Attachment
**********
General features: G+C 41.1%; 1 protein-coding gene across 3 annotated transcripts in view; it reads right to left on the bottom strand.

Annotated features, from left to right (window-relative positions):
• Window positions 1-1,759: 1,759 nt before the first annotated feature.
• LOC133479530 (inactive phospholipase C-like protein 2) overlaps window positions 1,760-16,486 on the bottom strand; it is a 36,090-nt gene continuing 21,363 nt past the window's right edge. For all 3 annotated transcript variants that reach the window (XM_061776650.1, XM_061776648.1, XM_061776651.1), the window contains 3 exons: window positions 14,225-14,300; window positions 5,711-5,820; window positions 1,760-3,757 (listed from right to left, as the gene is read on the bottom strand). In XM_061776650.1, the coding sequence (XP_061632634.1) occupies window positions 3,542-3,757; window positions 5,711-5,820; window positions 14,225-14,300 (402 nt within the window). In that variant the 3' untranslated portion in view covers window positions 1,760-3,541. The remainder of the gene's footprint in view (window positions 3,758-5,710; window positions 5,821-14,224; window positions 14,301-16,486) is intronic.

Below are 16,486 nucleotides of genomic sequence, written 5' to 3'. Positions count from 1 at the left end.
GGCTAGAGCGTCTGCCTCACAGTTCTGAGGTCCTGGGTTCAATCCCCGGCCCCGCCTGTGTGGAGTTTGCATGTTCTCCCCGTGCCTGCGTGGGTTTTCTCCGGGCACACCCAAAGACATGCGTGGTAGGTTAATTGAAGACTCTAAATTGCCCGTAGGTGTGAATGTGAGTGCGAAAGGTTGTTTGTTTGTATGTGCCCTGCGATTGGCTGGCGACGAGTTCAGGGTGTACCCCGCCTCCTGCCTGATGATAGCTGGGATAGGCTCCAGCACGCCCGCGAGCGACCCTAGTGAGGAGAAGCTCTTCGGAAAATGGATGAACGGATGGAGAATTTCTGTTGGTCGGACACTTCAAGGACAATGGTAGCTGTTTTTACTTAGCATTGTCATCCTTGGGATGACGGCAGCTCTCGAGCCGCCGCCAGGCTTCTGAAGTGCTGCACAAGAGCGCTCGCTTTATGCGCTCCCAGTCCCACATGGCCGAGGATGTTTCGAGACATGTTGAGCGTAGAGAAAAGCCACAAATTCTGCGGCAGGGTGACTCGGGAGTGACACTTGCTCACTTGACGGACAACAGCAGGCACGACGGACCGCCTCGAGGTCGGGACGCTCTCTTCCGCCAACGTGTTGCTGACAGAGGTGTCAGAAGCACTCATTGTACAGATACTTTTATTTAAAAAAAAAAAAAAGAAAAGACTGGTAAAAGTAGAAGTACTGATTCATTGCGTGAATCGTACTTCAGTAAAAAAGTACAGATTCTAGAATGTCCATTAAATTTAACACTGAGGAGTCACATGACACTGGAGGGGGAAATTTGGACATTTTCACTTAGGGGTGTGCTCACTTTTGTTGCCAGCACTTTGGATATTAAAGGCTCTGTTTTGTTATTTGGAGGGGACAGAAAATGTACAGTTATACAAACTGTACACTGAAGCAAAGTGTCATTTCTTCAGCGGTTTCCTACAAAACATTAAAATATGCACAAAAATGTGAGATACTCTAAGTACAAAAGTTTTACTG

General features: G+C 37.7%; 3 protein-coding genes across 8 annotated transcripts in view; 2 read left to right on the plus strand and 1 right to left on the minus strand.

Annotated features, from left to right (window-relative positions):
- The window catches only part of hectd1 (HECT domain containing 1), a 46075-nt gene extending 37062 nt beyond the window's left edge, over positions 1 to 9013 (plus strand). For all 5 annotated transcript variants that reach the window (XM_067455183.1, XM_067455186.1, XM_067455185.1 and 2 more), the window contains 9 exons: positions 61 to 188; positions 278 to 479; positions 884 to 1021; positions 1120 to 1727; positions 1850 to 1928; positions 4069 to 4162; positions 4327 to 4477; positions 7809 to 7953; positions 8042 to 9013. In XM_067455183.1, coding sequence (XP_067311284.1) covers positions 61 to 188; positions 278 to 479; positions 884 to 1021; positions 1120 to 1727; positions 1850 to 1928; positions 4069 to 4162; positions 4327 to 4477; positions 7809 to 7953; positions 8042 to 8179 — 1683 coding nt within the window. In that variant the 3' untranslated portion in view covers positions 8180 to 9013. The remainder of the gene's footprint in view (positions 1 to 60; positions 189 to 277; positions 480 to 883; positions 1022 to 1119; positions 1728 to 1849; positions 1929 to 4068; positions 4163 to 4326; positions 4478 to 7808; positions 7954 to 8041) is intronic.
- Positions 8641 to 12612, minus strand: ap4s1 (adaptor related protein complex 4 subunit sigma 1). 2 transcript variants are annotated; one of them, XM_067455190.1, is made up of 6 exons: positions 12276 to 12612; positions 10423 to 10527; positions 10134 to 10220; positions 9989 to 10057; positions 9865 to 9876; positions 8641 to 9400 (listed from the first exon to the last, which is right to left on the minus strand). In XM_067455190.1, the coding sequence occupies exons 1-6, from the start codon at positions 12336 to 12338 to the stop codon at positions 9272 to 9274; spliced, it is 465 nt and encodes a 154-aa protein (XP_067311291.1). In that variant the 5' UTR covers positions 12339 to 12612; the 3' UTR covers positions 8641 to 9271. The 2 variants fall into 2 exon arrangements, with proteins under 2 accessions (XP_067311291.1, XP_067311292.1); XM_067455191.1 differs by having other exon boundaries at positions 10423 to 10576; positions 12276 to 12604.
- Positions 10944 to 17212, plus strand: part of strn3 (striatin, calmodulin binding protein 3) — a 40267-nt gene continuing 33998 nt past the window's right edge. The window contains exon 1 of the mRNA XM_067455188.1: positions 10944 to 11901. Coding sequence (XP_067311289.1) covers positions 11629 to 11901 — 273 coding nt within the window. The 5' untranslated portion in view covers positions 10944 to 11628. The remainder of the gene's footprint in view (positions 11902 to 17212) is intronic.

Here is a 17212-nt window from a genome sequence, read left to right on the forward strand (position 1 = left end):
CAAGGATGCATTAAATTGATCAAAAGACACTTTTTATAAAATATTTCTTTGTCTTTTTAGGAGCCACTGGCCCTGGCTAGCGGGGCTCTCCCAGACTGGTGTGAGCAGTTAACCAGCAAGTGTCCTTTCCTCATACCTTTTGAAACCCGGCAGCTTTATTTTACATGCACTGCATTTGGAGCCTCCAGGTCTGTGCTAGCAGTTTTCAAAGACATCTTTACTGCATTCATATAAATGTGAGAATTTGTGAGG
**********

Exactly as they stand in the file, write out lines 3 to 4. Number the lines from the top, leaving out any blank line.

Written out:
• Window positions 1-1,759: 1,759 nt before the first annotated feature.
• LOC133479530 (inactive phospholipase C-like protein 2) overlaps window positions 1,760-16,486 on the bottom strand; it is a 36,090-nt gene continuing 21,363 nt past the window's right edge. For all 3 annotated transcript variants that reach the window (XM_061776650.1, XM_061776648.1, XM_061776651.1), the window contains 3 exons: window positions 14,225-14,300; window positions 5,711-5,820; window positions 1,760-3,757 (listed from right to left, as the gene is read on the bottom strand). In XM_061776650.1, the coding sequence (XP_061632634.1) occupies window positions 3,542-3,757; window positions 5,711-5,820; window positions 14,225-14,300 (402 nt within the window). In that variant the 3' untranslated portion in view covers window positions 1,760-3,541. The remainder of the gene's footprint in view (window positions 3,758-5,710; window positions 5,821-14,224; window positions 14,301-16,486) is intronic.